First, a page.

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Fun To Play

Fun to Play | Kitchen Capers
for parents and their young children

Kitchen Capers Things To Look Forward To

Here are some ideas for children newborn to three.

Heads Up (Newborn-1 month) - Take a shiny spoon or fork, and move it back and forth in front of your baby so she can follow it. Make a Sun Catcher and hang it over her crib or changing table. Move it to another location periodically.

The Looker (1-4 months) - While working in the kitchen, place your baby in a secure infant seat. Make sure the seat can not tip over and hurt him. He will be interested in listening to the sounds you make in the kitchen. Talk to him as you do your chores. Place the poison control phone number next to your phone.

Creeper-Crawler (4-8 months) - Give your baby a few safe kitchen toys to play with, such as a box of spoons to spill, Your six month old will teach you the High Chair Drop game, so be prepared. Give your eight month old a drawer or a cupboard of her own for kitchen toys.

The Cruiser (8-12 months) - Give your nine month old her own pot and lid. Show her how to make the sound of cymbals and drums. An aluminum drip coffeepot is fun to take apart and put together. Empty food containers can be used as building blocks.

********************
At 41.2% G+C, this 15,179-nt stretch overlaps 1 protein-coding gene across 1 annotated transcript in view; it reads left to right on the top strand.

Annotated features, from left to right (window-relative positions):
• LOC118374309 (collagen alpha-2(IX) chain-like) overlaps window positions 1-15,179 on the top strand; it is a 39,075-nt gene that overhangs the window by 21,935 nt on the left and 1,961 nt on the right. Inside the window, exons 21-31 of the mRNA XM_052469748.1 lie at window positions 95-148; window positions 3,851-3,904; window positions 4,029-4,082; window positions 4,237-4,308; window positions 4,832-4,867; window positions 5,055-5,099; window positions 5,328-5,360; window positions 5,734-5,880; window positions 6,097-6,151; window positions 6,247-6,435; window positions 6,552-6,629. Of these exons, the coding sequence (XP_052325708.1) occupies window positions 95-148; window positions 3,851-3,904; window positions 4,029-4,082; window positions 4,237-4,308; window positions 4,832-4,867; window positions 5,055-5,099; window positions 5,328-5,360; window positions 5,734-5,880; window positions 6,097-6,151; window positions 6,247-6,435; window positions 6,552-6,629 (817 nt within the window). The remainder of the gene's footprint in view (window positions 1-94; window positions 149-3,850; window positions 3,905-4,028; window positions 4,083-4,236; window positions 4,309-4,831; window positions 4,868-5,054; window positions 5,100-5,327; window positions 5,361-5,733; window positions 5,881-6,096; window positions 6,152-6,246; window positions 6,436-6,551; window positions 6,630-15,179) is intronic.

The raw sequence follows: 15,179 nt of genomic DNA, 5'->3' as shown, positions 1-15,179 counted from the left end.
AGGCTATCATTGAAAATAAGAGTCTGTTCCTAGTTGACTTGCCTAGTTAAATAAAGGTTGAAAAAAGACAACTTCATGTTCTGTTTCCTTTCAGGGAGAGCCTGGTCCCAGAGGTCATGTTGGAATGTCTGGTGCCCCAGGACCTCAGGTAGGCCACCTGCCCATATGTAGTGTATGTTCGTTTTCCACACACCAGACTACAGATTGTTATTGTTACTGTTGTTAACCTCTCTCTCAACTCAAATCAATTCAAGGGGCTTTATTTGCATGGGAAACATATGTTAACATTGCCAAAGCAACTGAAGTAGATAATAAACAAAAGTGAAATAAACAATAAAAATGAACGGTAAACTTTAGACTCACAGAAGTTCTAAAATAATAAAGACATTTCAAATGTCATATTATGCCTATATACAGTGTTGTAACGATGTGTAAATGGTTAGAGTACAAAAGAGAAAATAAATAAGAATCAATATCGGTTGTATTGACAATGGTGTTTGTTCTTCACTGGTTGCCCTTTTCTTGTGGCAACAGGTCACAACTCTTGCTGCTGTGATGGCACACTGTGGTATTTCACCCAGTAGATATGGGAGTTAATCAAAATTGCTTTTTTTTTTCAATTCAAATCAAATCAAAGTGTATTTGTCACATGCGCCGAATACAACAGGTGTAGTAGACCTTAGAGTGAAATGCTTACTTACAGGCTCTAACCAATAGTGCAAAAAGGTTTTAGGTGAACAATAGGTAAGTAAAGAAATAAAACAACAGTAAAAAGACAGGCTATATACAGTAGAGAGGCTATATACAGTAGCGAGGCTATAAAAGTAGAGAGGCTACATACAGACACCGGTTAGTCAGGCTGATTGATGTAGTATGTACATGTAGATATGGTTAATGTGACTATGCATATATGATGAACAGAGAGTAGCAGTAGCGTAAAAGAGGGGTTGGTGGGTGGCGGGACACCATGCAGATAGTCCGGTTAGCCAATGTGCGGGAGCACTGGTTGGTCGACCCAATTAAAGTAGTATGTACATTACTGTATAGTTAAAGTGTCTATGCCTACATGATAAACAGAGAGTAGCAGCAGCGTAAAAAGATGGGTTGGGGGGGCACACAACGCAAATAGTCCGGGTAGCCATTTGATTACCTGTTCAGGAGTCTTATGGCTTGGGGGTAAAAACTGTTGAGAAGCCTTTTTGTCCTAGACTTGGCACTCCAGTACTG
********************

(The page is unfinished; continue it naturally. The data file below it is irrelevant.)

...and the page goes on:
The Walker (12-18 months) - Your toddler is mastering learning by doing. He stands on his own and is learning, or has mastered the art of walking. He now wants to pull up a chair and work right along side you. He will be content to play at the kitchen sink until there is not a drop of water or a bubble left. Give him opportunities to learn about "sinking" and "floating."

The Doer (18-24 months) - Your toddler will enjoy "baking" with play dough. Rolling, cutting and pounding the clay will keep her busy for a while. She will love playing with blocks made from salt boxes, egg cartons and milk cartons. Make a kitchen Capers matching game.

The Tester (24-36 months) - Don't let your three year old know that sorting the spoons, forks, and unsharpened knives is work. He will think its play. This is good way to get him into the habit of "helping" with chores when he is a little older. He can put small plastic items in the dishwasher or a lower cabinet after they are dried. The kitchen gallery will be filled with his creations. A Tea Party should not be limited to girls! Take time out from your busy schedule to share a cup of tea and homemade cookie with your pre-schooler. Before you know it, he will be setting up his own household.